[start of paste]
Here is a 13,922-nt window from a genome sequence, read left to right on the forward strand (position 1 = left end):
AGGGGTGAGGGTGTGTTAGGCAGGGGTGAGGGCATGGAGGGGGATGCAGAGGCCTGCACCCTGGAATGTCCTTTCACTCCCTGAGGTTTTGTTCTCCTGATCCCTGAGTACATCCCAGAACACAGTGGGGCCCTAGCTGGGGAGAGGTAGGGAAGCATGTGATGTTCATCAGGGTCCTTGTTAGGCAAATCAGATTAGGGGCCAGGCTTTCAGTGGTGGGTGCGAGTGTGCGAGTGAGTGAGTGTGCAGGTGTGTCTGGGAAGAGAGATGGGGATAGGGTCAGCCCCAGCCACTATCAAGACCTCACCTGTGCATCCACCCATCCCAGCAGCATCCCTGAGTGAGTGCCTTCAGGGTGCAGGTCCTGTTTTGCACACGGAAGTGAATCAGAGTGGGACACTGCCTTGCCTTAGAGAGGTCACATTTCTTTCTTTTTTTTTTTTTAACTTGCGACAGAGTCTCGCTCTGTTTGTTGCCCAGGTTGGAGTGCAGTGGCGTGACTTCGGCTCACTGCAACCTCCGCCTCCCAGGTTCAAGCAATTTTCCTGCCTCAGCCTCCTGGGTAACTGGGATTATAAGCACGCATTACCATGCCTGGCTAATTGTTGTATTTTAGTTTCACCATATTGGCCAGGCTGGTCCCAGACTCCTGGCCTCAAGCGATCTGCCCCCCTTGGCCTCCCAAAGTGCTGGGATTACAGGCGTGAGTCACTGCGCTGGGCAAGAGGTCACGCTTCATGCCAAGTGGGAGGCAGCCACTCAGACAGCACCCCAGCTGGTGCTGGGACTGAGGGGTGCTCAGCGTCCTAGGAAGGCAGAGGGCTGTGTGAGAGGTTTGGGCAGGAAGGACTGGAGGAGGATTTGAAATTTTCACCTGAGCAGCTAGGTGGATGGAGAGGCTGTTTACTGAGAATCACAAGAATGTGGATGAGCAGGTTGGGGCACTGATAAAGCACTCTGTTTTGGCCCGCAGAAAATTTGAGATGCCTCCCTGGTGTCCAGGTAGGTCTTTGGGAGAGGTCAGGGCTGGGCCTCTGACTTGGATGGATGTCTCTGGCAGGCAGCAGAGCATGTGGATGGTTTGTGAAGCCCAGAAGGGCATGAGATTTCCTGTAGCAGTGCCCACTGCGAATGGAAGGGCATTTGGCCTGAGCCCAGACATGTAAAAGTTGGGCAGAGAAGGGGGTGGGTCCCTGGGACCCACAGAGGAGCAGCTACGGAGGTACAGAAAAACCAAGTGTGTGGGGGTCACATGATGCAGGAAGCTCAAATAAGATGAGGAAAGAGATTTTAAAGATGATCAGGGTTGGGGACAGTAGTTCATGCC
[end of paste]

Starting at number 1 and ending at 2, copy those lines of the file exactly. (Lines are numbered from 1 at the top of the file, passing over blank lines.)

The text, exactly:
Here is a 13,922-nt window from a genome sequence, read left to right on the forward strand (position 1 = left end):
AGGGGTGAGGGTGTGTTAGGCAGGGGTGAGGGCATGGAGGGGGATGCAGAGGCCTGCACCCTGGAATGTCCTTTCACTCCCTGAGGTTTTGTTCTCCTGATCCCTGAGTACATCCCAGAACACAGTGGGGCCCTAGCTGGGGAGAGGTAGGGAAGCATGTGATGTTCATCAGGGTCCTTGTTAGGCAAATCAGATTAGGGGCCAGGCTTTCAGTGGTGGGTGCGAGTGTGCGAGTGAGTGAGTGTGCAGGTGTGTCTGGGAAGAGAGATGGGGATAGGGTCAGCCCCAGCCACTATCAAGACCTCACCTGTGCATCCACCCATCCCAGCAGCATCCCTGAGTGAGTGCCTTCAGGGTGCAGGTCCTGTTTTGCACACGGAAGTGAATCAGAGTGGGACACTGCCTTGCCTTAGAGAGGTCACATTTCTTTCTTTTTTTTTTTTTAACTTGCGACAGAGTCTCGCTCTGTTTGTTGCCCAGGTTGGAGTGCAGTGGCGTGACTTCGGCTCACTGCAACCTCCGCCTCCCAGGTTCAAGCAATTTTCCTGCCTCAGCCTCCTGGGTAACTGGGATTATAAGCACGCATTACCATGCCTGGCTAATTGTTGTATTTTAGTTTCACCATATTGGCCAGGCTGGTCCCAGACTCCTGGCCTCAAGCGATCTGCCCCCCTTGGCCTCCCAAAGTGCTGGGATTACAGGCGTGAGTCACTGCGCTGGGCAAGAGGTCACGCTTCATGCCAAGTGGGAGGCAGCCACTCAGACAGCACCCCAGCTGGTGCTGGGACTGAGGGGTGCTCAGCGTCCTAGGAAGGCAGAGGGCTGTGTGAGAGGTTTGGGCAGGAAGGACTGGAGGAGGATTTGAAATTTTCACCTGAGCAGCTAGGTGGATGGAGAGGCTGTTTACTGAGAATCACAAGAATGTGGATGAGCAGGTTGGGGCACTGATAAAGCACTCTGTTTTGGCCCGCAGAAAATTTGAGATGCCTCCCTGGTGTCCAGGTAGGTCTTTGGGAGAGGTCAGGGCTGGGCCTCTGACTTGGATGGATGTCTCTGGCAGGCAGCAGAGCATGTGGATGGTTTGTGAAGCCCAGAAGGGCATGAGATTTCCTGTAGCAGTGCCCACTGCGAATGGAAGGGCATTTGGCCTGAGCCCAGACATGTAAAAGTTGGGCAGAGAAGGGGGTGGGTCCCTGGGACCCACAGAGGAGCAGCTACGGAGGTACAGAAAAACCAAGTGTGTGGGGGTCACATGATGCAGGAAGCTCAAATAAGATGAGGAAAGAGATTTTAAAGATGATCAGGGTTGGGGACAGTAGTTCATGCC